6. The Ravens did not trust Lamar Jackson in the closing minutes and overtime of their victory against the Steelers. The play calling remained conservative with a chance to win it with a touchdown in the final seconds, but the offense settled for a game tying field goal. Same in overtime, when a JuJu Smith-Schuster fumble handed Jackson prime field position. Having Justin Tucker as your kicker affords John Harbaugh with such luxuries. The Ravens defense is bad and will get worse. They’ve lost safety Tony Jefferson for the year with a torn ACL. Jackson must find the magic he performed against two of the worst teams in the league in the Dolphins and Cardinals, or he’ll be back to being a glorified running back.
7. Josh Allen is a turnover machine in Buffalo, but the Bills defense is dominant enough that it may not matter. Second in yards per game and third in points allowed, they will keep Buffalo in playoff contention throughout the year. No one jumps off the page at you; they are just solid at every level. At 4-1 and three more games on the schedule with the Jets and Dolphins, the Bills aren’t going anywhere.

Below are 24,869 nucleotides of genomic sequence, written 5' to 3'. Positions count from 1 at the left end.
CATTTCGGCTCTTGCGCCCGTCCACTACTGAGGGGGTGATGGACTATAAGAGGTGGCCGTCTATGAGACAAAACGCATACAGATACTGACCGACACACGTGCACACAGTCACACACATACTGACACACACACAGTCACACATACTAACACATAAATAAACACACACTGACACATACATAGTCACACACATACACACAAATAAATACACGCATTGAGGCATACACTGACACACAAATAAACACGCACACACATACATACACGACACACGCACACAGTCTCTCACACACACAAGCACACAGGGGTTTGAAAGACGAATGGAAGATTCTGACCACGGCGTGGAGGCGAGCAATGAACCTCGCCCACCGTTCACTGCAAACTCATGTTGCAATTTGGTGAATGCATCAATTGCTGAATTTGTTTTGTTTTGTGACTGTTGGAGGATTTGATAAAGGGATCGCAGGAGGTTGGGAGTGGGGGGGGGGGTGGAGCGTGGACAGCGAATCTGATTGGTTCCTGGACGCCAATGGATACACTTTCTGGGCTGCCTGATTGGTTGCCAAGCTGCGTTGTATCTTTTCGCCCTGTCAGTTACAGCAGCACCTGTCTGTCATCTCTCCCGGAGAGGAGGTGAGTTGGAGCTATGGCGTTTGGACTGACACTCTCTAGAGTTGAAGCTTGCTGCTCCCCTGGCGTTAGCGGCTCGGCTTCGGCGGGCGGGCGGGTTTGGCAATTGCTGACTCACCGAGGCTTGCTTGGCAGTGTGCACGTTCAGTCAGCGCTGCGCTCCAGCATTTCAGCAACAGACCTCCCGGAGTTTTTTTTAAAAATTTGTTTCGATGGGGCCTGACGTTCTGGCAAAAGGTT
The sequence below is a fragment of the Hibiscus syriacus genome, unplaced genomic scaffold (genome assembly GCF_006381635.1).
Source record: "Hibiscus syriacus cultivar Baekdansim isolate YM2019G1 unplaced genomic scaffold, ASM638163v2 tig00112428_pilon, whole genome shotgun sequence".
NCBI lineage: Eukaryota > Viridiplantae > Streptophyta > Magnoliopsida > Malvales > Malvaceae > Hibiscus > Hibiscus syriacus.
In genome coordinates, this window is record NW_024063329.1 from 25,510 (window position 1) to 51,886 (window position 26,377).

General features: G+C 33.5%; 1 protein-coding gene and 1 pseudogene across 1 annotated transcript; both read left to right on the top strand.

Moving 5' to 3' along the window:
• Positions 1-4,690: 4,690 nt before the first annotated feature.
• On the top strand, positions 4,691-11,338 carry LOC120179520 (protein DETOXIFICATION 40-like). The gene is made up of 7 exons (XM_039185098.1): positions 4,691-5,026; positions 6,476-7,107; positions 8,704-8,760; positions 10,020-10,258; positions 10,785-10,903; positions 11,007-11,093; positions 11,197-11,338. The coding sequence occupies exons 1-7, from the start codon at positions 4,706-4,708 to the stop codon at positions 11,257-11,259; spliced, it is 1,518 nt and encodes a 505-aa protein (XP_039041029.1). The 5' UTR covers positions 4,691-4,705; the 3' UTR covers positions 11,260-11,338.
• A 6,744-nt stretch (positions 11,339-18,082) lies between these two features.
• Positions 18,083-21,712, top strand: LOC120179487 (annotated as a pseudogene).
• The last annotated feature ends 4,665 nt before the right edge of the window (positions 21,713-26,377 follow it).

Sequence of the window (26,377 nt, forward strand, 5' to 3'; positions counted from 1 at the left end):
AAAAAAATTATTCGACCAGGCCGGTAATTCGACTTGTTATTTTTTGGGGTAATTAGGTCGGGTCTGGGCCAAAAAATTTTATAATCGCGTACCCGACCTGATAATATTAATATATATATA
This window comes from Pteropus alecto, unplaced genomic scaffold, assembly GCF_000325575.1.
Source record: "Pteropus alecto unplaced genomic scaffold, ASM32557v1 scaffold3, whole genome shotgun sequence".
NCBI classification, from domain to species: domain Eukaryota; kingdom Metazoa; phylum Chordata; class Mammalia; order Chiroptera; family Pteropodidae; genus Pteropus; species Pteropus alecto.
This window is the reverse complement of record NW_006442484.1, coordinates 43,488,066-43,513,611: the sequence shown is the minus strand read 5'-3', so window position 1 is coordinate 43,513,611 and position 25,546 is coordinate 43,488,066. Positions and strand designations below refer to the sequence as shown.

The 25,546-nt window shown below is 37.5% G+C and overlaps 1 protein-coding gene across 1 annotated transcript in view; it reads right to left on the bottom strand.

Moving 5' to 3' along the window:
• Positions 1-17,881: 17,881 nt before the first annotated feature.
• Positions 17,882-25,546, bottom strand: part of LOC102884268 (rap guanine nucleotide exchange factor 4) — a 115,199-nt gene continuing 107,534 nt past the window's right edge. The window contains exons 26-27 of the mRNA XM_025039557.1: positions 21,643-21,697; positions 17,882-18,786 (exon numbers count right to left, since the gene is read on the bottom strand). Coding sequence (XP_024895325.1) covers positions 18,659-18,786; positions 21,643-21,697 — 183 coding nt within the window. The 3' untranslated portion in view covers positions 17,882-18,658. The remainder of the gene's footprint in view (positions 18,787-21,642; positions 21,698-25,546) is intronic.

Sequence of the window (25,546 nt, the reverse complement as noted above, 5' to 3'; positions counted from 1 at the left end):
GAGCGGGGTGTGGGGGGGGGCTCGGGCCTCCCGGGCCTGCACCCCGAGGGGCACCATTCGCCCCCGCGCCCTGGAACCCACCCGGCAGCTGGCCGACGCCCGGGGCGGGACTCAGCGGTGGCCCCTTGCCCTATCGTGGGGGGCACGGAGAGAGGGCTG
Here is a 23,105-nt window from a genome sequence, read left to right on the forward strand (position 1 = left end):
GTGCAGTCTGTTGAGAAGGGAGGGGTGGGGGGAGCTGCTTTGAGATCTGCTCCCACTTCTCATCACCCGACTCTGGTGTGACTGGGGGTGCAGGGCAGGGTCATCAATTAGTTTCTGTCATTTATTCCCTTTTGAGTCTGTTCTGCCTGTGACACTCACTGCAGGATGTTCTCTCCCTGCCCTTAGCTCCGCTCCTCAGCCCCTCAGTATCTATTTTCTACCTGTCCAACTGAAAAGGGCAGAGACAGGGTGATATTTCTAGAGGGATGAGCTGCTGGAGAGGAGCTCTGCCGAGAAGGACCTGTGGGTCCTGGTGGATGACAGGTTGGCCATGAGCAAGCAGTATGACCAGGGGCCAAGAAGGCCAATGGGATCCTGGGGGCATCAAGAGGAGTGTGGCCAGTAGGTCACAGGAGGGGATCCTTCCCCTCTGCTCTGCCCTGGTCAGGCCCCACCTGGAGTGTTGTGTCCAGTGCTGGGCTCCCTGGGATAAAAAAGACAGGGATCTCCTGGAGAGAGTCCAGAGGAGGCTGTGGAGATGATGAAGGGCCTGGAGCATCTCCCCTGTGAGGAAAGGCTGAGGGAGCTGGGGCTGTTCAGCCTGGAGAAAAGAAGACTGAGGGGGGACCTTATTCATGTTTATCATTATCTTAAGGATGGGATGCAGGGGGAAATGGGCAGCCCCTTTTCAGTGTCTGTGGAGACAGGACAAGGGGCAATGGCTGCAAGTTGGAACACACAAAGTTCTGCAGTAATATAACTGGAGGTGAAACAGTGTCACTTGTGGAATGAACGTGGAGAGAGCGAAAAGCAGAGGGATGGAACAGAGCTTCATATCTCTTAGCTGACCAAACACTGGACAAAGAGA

8. The hangover Atlanta is on from Super Bowl LI is epic. After blowing a 28-3 lead against the dynastic Patriots, Atlanta went on a bender it still hasn’t recovered from. 7-9 last year and now 1-4 in 2019, the Falcons have too much talent to be this bad. Dan Quinn isn’t long for that job.
9. Ron Rivera, when you’re up 4 with the ball at the opponents 5 yard line in the fourth quarter, just kick the field goal. I’m all for aggressiveness, but I think the “Riverboat Ron” moniker has gone to your head. Coaching is a tough job, yet these guys make it more difficult.
10. The victory of the year to this point goes to the Colts. Entering Arrowhead on Sunday night and beating the invincible-looking Chiefs was no small feat. With T. Y. Hilton, Marlon Mack, an improved defense and stout offensive line, Jacoby Brissett is set up to succeed. If he can avoid turnovers, Indy is built for a long playoff run.